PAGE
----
"Say the black, do the red" has become a mantra in some Catholic circles. It calls upon priests to adhere strictly to the prayers of the Roman Catholic sacramentary. This is the Vatican-approved book containing a priest's complete instructions for celebrating the Mass. Spoken lines are printed in black and prescribed gestures in red.
Even if a priest sometimes adds his own words to a Mass prayer, no priest can get through the entire Mass without reading from a sacramentary. This, however, was not always the case. Worshipers at early Christian liturgies needed only one written text, the Torah. Then, as now, every Mass included readings from the Jewish Bible. Priests also shared oral traditions about Jesus, chanted memorized prayers and improvised some of their own prayers.
By the end of the fourth century, bound collections of Mass prayers began appearing in the Christian West. No two volumes were exactly alike and it remains unclear how they were used. Some priests at Mass may have recited these prayers directly from the book. Others may have used the prayers simply as models for their own improvisations.
By the beginning of the eighth century, the first complete sacramentary appeared. Known today as the "Old Gelasian Sacramentary," it reflected a growing trend toward standardizing the Mass. As church councils continually refined Christian doctrine, bishops began asking that liturgical prayer reflect those refinements.
The ultimate act of standardization happened in 1562 at the Council of Trent. The council commissioned the pope to produce a single Catholic sacramentary in a single language -- Latin -- for universal use. The result was the Roman Missal of 1570. Its Tridentine Rite remained in effect until 1962, when the Second Vatican Council called for changes. The council's single greatest reform was requiring the translation of the old Latin Mass into the contemporary languages of Catholics worldwide.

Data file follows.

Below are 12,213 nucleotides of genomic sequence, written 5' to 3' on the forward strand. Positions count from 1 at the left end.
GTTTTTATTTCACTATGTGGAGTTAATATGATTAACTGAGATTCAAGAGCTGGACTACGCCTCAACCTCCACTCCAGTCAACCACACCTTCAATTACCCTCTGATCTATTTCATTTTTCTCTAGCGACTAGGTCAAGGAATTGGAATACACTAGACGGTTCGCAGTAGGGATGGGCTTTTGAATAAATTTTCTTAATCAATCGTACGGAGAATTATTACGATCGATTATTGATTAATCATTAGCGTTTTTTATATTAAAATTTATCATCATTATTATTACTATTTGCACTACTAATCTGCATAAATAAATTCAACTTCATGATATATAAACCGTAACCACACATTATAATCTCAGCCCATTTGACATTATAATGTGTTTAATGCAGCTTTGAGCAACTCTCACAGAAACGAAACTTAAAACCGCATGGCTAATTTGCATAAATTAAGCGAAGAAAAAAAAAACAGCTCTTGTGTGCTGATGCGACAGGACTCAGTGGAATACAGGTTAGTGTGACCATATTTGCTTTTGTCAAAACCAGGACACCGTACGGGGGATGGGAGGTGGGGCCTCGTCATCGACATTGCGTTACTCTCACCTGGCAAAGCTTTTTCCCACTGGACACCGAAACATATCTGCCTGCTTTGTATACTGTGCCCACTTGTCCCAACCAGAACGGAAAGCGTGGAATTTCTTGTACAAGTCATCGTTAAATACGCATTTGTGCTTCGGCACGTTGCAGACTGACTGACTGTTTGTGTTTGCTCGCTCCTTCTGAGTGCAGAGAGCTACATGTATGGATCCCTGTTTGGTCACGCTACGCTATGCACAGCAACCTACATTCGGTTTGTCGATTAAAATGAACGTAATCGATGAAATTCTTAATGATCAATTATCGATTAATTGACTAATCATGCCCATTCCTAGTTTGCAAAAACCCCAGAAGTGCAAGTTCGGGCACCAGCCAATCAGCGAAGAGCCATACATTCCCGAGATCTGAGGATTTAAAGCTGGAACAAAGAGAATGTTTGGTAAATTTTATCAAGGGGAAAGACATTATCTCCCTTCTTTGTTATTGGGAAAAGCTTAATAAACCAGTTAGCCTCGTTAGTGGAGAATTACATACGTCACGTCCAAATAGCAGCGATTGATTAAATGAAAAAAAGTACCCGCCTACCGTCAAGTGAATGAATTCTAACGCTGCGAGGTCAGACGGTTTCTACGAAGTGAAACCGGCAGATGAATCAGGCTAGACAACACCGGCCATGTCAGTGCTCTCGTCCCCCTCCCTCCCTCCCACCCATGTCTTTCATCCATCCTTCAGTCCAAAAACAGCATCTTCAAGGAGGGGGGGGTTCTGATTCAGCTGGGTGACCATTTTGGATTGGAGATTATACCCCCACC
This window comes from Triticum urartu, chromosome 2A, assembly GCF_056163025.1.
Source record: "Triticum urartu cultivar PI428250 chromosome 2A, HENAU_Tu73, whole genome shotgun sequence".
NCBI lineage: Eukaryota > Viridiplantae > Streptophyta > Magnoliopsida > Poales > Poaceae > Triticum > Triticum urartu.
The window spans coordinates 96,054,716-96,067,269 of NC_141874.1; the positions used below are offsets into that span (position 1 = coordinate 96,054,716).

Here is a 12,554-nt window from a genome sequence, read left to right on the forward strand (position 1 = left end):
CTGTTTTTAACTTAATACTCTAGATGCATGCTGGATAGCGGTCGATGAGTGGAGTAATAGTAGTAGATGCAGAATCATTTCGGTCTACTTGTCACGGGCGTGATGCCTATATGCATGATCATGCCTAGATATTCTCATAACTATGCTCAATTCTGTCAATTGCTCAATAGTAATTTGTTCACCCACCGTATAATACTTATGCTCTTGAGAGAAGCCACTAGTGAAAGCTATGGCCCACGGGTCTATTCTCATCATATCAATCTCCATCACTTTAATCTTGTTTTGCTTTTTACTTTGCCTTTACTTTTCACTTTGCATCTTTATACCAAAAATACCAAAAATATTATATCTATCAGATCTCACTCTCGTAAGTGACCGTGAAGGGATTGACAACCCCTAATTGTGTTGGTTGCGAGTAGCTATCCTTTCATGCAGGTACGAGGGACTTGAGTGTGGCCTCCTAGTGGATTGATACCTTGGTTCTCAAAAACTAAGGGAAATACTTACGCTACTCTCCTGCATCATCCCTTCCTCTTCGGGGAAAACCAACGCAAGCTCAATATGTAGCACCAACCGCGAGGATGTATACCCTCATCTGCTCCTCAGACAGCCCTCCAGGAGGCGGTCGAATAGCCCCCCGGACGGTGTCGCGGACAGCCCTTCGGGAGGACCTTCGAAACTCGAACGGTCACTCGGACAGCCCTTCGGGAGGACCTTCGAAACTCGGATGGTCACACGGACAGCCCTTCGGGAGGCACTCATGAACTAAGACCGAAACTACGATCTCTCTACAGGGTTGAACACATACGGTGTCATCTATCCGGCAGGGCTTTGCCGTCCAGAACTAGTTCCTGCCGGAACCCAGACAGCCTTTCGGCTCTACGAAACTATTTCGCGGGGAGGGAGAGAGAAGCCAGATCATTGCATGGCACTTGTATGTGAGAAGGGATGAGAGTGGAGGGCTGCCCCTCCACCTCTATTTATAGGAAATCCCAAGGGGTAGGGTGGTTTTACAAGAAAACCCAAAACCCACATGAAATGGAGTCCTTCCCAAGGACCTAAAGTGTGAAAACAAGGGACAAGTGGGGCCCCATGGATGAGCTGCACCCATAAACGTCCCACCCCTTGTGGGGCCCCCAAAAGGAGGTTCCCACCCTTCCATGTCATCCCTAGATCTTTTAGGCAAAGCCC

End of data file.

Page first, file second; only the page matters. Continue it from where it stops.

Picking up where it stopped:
By 1970 the Vatican gave official approval to "Order of Mass," an English-language sacramentary for use in U.S. churches. Translators tried to take from the original Latin "basic thoughts rather than words." In 1985 the Vatican approved a new expanded edition simply called "U.S. Sacramentary." Soon after that, however, a number of U.S. bishops began raising objections to both the 1970 and the 1985 Mass translations. Pope John Paul II sympathized with their concerns.
What followed was a series of steps that led to a new U.S. sacramentary. Called "The Roman Missal, Third Edition," it was formally adopted late in 2012. Its translators reversed the direction taken by earlier translators. They favored words and sentence structures that adhere as closely as possible to the original Latin. The revised English creed, for example, expresses the belief that God the Son is "consubstantial with the Father." The former translation had called the Son "one in being with the Father." Other changes similar to this characterize the newest U.S. sacramentary.
- Digital Vision./Photodisc/Getty Images